By ELAINA MERCATORIS
Instead of cooking dinner for my friends this week, I was invited to a dinner party with Mollie Katzen, one of the best-selling cookbook authors of all time, according to The New York Times.
Katzen visited Allegheny to give two separate presentations Tuesday. She squeezed in a quick dinner between them.
Christopher Bakken, associate professor of English and creative writing, hosted the group at his house for a table full of seasonal dishes.
For the occasion, he cooked chestnut squash with caramelized ginger and fresh corn succotash, finishing them under the wooden stove in his backyard. He served olives from Greece, radishes with salted butter, potato salad, tomato marmalade and chicken liver with sourdough bread, made with sourdough he also brought back from Greece. He also baked a spinach pie.
“I’m happy,” Katzen said, looking across the table in front of her. “Mouth-happy.”
I had never eaten anything on that table before. It was almost daunting until I remembered that Bakken is quite the chef. He appeared on The Early Show on CBS in 2001 as the Chef On A Shoestring winner, for which he had to budget for a meal under $40. His recipes have appeared in Food & Wine magazine.
I chickened out of the chicken liver, but I tried and enjoyed everything else. If I had to choose favorites, I’d be torn between the sourdough bread with tomato marmalade and the chestnut squash.
Mollie Katzen was pleased with the meal, commenting she was “mouth happy.” Photo Courtesy of ELAINA MERCATORIS.We sat on Bakken’s back porch on an October day with almost 70-degree weather discussing Greece, politics, family and the oboe, which Katzen plays. This multi-talented woman said her four gardens occupy much of her attention, but she also hopes to get back to painting after her final book.
She joked about her light gray hair and her mood was even lighter.
We chuckled when she said she was impressed with Meadville. In fact, she said she wished she would have had more time here.
With Katzen’s focus on campus being healthy eating, it was likely we dinner guests would see sustainable foods presented on the table. Almost every dish involved a fresh vegetable. Bakken also organized the Meadville Community Supported Agriculture program with a local Amish farmer ten years ago and continues to run it out of his garage.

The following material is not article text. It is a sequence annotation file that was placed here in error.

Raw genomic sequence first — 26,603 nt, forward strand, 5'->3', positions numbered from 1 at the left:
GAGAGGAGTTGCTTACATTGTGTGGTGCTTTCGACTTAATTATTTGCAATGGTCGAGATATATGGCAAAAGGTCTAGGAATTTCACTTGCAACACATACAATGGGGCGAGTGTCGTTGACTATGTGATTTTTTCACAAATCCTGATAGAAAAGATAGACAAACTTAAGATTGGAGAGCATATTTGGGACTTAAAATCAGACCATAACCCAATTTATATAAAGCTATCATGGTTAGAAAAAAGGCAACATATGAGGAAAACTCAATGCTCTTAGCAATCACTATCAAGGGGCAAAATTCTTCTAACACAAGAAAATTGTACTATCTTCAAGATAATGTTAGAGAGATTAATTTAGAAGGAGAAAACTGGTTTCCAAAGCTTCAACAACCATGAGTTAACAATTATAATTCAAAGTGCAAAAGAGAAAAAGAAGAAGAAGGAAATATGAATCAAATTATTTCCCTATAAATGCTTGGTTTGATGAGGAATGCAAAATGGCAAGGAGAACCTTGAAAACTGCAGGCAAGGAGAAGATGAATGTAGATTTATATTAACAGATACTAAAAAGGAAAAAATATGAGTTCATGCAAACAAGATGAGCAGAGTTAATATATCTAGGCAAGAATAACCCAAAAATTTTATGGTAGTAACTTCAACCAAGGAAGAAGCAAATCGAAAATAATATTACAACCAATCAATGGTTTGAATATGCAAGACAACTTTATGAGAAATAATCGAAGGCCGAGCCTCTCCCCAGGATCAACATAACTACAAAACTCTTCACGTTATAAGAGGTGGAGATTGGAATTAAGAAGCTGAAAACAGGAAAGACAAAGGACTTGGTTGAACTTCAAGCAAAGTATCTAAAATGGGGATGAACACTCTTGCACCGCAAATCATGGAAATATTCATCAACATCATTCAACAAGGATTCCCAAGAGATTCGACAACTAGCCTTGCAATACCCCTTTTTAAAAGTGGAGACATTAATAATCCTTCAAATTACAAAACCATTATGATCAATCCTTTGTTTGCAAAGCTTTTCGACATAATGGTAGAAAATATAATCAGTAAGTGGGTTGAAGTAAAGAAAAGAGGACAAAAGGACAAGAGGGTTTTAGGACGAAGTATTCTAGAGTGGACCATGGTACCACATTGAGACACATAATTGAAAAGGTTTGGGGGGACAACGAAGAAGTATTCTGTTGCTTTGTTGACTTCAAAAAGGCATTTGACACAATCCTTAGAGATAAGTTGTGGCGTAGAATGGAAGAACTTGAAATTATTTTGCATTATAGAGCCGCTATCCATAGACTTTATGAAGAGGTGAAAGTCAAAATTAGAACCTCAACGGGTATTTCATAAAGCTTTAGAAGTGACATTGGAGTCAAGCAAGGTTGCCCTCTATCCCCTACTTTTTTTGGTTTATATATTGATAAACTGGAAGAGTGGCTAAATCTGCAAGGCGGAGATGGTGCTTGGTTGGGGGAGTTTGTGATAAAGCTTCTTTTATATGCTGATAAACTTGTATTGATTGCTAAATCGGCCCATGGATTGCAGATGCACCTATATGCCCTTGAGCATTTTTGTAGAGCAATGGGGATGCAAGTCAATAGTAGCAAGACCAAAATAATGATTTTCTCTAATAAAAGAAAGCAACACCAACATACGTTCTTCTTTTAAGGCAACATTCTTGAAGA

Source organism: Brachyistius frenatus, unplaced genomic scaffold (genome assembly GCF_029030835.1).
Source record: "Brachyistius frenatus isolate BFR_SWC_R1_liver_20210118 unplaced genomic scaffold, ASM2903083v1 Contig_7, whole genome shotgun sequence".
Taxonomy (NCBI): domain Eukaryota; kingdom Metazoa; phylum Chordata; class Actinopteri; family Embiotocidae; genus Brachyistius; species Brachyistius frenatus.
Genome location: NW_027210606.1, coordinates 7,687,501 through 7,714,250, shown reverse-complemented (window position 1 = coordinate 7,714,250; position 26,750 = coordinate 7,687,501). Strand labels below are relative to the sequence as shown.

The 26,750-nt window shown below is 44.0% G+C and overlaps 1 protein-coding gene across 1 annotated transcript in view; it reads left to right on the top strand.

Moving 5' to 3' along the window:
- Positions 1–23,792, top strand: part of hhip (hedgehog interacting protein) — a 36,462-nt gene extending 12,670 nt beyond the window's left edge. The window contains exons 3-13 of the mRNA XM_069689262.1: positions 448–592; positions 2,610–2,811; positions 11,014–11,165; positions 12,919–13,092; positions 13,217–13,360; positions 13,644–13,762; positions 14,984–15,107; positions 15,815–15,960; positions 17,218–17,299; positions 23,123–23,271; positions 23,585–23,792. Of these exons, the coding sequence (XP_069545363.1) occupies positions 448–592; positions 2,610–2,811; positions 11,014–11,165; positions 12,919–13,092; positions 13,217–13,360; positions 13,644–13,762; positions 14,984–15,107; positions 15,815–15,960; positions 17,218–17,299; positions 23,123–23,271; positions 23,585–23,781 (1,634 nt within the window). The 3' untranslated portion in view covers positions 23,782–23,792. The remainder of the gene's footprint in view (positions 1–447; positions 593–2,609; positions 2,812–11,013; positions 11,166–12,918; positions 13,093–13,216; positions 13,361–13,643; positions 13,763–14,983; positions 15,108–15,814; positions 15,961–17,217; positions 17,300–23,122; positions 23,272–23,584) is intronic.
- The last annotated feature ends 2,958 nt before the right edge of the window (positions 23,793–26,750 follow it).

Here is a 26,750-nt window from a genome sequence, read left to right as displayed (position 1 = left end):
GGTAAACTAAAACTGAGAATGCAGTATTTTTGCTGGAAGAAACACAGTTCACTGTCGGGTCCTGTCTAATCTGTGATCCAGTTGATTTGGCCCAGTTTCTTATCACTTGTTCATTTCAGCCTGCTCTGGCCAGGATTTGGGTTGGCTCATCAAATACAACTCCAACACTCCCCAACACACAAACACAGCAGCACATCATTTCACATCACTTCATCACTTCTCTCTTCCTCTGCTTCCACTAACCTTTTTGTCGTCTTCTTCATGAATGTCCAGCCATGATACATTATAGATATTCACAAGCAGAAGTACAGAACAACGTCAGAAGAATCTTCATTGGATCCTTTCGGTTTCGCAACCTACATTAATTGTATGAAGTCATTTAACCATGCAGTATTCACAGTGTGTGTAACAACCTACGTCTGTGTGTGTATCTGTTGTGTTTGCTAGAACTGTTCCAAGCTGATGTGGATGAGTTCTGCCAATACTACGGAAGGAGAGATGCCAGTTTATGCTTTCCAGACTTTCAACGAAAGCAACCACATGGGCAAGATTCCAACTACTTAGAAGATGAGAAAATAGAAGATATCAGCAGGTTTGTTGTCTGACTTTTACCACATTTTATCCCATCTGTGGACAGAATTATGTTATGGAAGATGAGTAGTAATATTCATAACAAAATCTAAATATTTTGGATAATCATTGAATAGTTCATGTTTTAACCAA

Bakken got acquainted with Katzen’s cookbooks, the Moosewood Cookbook and The Enchanted Broccoli Forest, in college, while living with vegetarians.
He gave me his recipe for the delectable chestnut squash he served so I could share the seasonal goodness with you. Don’t be afraid to try something new; it may turn out to be your new favorite food.
Roasted Winter Squash with Walnuts and Candied Ginger
Courtesy of Christopher Bakken
1 acorn or butternut squash
1 cup walnut halves, or chestnuts
2 tablespoons crystallized ginger* (or see below), coarsely minced
Extra virgin olive oil
Sea salt and black pepper
Preheat oven to 400 degrees.
Use a knife to split the squash in half, then scrape out the seeds and pith with a spoon. Peel all the tough skin off the squash with a carrot peeler, then chop the flesh of the squash into one inch pieces.
Toss the squash pieces in a bowl with a generous gurgle of olive oil and a pinch of sea salt and pepper. Arrange in a single layer on a baking sheet and bake for twenty minutes, or just until one side of the squash begins to brown. Set aside to cool.
Meanwhile, heat a skillet with a few drops of olive oil and toast the walnut pieces, tossing frequently. Season the nuts with a pinch of salt and remove from heat.
Arrange cooked squash in the bottom of a lightly oiled baking dish or pan. Top with the toasted walnuts and sprinkle with the candied ginger.
Return to a 400-degree oven for 10 minutes, just to heat all the ingredients together. Serve immediately.